Is It Time to Hit Refresh on Your Business? My Check-in Process

At the beginning of the year I set myself a word for 2019, that word was flourish. The intention behind it was to focus on bursting out of the chrysalis that I’d built last year, to stretch my wings, put out new shoots and grow. In other words, I’d spent least year pivoting my business, building up my content and nurturing my audience. I was ready to get on with doing the work I love, working with clients. 

Part of this whole flourish thing was knowing I was leaving my 9-5 to take my business full time. But when I did leave my job, I went through a period of significant change which felt like navigating some choppy waters. I made some knee jerk changes in my business and lost my focus on some of the most important stuff.

Is it Time to Hit Refresh on Your business? A mid-year check in process, how to get organised in business, review your business, make a business plan | Josephine Brooks

Now, it feels like the waves have settled and it’s the morning after the storm, I’ve had a moment to check the charts and realise I’ve drifted off course a little.

It was time to hit refresh, check in with the direction I was going in and make a fresh 12-week plan for the next quarter of the year.

Part of the magic of planning in 12-month chunks is that it offers a natural opportunity each quarter to open up the bonnet on your business, check the oil and water and see how everything’s going. Here’s what that looked like for me at this mid-point in the year.

Brain dump - Get everything in your head down on paper, the project ideas, the things that might not be working, the nagging feelings that sit in your stomach.

There were a few things this brought up, first, the drift I’d made from my core strengths and focus around planning and second, the work I was enjoying most. I’d discovered that I do my best work when I can connect with people on a personal level and dig into their businesses with them to unveil how best to move forward. This was something that was missing from running my course, I felt separated from the people who were taking it, by the wall that was my course. I realised that I needed to focus on doing the kind of work where I can form real connections with people and work with them directly to find clarity, make an action plan and make it happen.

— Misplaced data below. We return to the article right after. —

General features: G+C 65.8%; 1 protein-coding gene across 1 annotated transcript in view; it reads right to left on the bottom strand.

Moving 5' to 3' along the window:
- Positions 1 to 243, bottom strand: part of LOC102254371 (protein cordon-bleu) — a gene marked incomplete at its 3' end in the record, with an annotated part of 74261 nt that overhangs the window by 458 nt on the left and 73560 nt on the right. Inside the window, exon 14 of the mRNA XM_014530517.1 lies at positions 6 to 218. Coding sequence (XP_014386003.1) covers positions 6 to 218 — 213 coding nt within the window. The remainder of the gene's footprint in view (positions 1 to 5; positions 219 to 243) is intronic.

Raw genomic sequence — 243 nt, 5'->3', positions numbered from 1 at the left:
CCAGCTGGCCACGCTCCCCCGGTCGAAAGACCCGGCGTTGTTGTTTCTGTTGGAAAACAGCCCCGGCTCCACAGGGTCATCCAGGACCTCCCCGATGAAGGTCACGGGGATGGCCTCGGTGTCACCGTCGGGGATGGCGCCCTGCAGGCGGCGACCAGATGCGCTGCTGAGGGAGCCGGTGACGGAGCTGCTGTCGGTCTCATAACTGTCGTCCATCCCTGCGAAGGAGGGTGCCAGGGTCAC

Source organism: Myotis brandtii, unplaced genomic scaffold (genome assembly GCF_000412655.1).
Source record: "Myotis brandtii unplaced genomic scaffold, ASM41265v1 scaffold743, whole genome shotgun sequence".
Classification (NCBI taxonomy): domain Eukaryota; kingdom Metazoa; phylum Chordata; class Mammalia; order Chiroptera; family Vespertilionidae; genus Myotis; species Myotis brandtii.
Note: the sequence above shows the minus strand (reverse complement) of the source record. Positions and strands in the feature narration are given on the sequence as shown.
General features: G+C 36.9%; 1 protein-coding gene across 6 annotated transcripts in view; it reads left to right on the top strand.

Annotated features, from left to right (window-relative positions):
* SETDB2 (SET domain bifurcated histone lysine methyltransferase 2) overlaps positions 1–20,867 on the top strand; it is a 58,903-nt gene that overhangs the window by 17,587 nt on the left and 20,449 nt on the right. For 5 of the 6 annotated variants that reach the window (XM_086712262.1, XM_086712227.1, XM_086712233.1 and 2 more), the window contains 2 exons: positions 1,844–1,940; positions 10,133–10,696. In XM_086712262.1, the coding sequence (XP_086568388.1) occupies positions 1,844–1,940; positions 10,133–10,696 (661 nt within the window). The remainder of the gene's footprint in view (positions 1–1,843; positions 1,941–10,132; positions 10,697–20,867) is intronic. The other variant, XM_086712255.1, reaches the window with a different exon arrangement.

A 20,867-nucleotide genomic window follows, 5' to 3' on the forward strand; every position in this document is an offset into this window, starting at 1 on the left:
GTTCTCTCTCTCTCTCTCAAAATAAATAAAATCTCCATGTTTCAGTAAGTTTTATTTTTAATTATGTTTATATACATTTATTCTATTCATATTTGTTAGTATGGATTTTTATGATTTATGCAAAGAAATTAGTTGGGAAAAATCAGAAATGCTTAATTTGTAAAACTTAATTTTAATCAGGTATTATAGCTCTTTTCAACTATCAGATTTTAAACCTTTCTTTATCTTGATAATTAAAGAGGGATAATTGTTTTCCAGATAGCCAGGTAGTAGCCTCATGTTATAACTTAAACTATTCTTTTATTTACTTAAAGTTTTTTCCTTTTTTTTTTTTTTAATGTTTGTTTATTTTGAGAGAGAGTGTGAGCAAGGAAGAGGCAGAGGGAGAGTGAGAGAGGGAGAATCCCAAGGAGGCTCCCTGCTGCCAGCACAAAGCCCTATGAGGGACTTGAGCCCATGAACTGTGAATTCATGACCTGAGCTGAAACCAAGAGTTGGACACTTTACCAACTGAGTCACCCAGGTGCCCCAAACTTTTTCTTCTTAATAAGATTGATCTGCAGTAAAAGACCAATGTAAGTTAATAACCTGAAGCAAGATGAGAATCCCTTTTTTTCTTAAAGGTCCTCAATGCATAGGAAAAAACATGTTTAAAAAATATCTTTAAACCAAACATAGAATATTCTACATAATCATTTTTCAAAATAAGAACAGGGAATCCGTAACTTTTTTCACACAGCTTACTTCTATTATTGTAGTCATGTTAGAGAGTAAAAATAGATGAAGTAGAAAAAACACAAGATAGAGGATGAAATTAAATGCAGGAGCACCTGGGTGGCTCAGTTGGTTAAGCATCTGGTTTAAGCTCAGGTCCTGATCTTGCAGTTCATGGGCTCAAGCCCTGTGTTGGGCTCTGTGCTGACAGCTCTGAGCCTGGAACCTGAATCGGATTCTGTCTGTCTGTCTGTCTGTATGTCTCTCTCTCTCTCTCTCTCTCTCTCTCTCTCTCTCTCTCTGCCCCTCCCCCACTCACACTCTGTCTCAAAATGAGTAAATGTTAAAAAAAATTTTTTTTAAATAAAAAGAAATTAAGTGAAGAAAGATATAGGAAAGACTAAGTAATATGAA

Remember the big picture - Go back to that vision of the lifestyle you long for, if you’re not sure what that is, journal or vision board it out and reflect on whether the work you’re doing is helping you get closer to that vision.

What I’m creating here is a lifestyle business, a business that can bring me the lifestyle I really want to live. That lifestyle doesn’t require me to turn over six-figures, it doesn’t need me to take on assistants, it means keeping things simple. It also means I can afford to go deep with my work rather than wide, and stick to doing what I do best – helping creative business owners find clarity, make a plan and make it happen.  

Notebooks on a sheepskin rug with flowers and a cup of tea | Josephine Brooks

Go Back to Basics - check in with your why, your values, your strengths, your mission and ask yourself, is your work aligned with all of that right now?

Whenever I feel myself drifting I go back to my brand document, it’s a simple document that details things like the colours and fonts I use. Most importantly it summarises my why, my values, my strengths, my mission, my target audience, where I bring value in my work and all of that good stuff. This reminded me that, again my core strengths lie around creating clarity and planning, yes I have a lot of experience around side-hustling, but that is my experience, not my core strength and I remembered that what I want to be known for is planning, not necessarily being the side-hustle ‘expert’.